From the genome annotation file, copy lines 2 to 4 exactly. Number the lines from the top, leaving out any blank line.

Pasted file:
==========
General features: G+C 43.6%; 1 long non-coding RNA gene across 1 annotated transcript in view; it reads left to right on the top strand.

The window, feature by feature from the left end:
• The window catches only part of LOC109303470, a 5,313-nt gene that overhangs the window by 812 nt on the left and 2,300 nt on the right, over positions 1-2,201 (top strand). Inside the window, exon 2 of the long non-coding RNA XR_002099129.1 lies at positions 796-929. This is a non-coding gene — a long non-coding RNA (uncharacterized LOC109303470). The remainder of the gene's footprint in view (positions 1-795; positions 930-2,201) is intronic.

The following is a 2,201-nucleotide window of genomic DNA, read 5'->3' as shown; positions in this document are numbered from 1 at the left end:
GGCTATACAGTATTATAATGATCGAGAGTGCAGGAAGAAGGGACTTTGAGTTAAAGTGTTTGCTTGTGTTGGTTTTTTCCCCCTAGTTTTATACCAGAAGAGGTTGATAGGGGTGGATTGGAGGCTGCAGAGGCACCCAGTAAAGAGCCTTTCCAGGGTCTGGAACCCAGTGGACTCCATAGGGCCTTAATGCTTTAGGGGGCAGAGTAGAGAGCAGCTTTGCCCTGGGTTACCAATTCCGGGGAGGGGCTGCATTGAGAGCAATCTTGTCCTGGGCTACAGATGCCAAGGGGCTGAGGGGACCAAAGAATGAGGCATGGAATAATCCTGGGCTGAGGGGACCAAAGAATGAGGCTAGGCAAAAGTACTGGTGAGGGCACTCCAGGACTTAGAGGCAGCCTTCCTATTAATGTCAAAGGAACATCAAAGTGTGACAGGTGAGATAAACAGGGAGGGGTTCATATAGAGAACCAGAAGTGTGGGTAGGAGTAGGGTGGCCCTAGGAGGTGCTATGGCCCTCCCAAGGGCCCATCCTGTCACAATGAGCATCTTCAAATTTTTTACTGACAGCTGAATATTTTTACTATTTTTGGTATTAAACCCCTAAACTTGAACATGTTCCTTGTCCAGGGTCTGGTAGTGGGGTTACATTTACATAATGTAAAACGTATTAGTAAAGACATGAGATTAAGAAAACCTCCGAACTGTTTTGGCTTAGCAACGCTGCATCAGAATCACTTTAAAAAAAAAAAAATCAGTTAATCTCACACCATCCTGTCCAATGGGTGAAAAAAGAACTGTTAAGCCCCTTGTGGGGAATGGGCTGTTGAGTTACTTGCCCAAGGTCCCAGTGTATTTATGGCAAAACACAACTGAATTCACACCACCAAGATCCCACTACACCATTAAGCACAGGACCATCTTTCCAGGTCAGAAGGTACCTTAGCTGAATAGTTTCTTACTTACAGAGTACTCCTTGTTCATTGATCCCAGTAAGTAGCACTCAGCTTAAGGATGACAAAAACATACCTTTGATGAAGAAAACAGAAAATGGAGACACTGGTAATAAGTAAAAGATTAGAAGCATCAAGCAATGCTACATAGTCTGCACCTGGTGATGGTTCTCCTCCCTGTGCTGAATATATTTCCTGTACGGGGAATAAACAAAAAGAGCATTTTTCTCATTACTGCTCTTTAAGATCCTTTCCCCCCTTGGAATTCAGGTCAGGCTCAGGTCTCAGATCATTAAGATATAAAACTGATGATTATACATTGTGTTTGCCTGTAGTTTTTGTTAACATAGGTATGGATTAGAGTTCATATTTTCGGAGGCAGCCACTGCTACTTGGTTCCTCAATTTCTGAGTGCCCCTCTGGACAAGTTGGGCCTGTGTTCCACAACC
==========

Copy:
The window, feature by feature from the left end:
• The window catches only part of LOC109303470, a 5,313-nt gene that overhangs the window by 812 nt on the left and 2,300 nt on the right, over positions 1-2,201 (top strand). Inside the window, exon 2 of the long non-coding RNA XR_002099129.1 lies at positions 796-929. This is a non-coding gene — a long non-coding RNA (uncharacterized LOC109303470). The remainder of the gene's footprint in view (positions 1-795; positions 930-2,201) is intronic.

The following is a 2,201-nucleotide window of genomic DNA, read 5'->3' as shown; positions in this document are numbered from 1 at the left end: